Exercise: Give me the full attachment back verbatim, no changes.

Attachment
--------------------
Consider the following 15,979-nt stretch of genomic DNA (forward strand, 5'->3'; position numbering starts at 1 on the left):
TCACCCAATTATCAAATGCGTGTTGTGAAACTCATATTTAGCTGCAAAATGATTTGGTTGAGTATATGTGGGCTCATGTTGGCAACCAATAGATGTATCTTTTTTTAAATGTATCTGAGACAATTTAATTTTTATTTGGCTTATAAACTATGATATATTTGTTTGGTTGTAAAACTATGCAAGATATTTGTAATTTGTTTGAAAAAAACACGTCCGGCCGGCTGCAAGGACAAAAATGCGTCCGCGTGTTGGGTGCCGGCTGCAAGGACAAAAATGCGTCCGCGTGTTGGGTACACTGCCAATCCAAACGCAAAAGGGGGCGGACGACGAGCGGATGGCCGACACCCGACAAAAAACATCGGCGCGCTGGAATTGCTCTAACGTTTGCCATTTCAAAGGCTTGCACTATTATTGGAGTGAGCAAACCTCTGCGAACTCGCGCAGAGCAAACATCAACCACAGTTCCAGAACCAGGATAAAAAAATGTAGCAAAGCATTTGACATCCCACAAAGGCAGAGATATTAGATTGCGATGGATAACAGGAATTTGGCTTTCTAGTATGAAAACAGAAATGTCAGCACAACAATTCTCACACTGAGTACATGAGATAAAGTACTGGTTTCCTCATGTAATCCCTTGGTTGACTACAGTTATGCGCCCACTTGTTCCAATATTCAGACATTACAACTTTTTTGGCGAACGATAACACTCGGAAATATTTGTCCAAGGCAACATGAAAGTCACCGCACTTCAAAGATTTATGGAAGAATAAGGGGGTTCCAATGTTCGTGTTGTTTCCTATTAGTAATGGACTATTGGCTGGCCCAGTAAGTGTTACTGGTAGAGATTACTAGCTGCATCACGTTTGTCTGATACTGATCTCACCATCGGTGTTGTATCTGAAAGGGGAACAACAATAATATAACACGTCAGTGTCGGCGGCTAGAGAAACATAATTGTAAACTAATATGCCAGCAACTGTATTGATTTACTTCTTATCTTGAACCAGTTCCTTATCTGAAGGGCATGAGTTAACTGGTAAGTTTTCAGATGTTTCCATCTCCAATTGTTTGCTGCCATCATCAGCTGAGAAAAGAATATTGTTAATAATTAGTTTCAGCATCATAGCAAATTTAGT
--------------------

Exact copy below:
Consider the following 15,979-nt stretch of genomic DNA (forward strand, 5'->3'; position numbering starts at 1 on the left):
TCACCCAATTATCAAATGCGTGTTGTGAAACTCATATTTAGCTGCAAAATGATTTGGTTGAGTATATGTGGGCTCATGTTGGCAACCAATAGATGTATCTTTTTTTAAATGTATCTGAGACAATTTAATTTTTATTTGGCTTATAAACTATGATATATTTGTTTGGTTGTAAAACTATGCAAGATATTTGTAATTTGTTTGAAAAAAACACGTCCGGCCGGCTGCAAGGACAAAAATGCGTCCGCGTGTTGGGTGCCGGCTGCAAGGACAAAAATGCGTCCGCGTGTTGGGTACACTGCCAATCCAAACGCAAAAGGGGGCGGACGACGAGCGGATGGCCGACACCCGACAAAAAACATCGGCGCGCTGGAATTGCTCTAACGTTTGCCATTTCAAAGGCTTGCACTATTATTGGAGTGAGCAAACCTCTGCGAACTCGCGCAGAGCAAACATCAACCACAGTTCCAGAACCAGGATAAAAAAATGTAGCAAAGCATTTGACATCCCACAAAGGCAGAGATATTAGATTGCGATGGATAACAGGAATTTGGCTTTCTAGTATGAAAACAGAAATGTCAGCACAACAATTCTCACACTGAGTACATGAGATAAAGTACTGGTTTCCTCATGTAATCCCTTGGTTGACTACAGTTATGCGCCCACTTGTTCCAATATTCAGACATTACAACTTTTTTGGCGAACGATAACACTCGGAAATATTTGTCCAAGGCAACATGAAAGTCACCGCACTTCAAAGATTTATGGAAGAATAAGGGGGTTCCAATGTTCGTGTTGTTTCCTATTAGTAATGGACTATTGGCTGGCCCAGTAAGTGTTACTGGTAGAGATTACTAGCTGCATCACGTTTGTCTGATACTGATCTCACCATCGGTGTTGTATCTGAAAGGGGAACAACAATAATATAACACGTCAGTGTCGGCGGCTAGAGAAACATAATTGTAAACTAATATGCCAGCAACTGTATTGATTTACTTCTTATCTTGAACCAGTTCCTTATCTGAAGGGCATGAGTTAACTGGTAAGTTTTCAGATGTTTCCATCTCCAATTGTTTGCTGCCATCATCAGCTGAGAAAAGAATATTGTTAATAATTAGTTTCAGCATCATAGCAAATTTAGT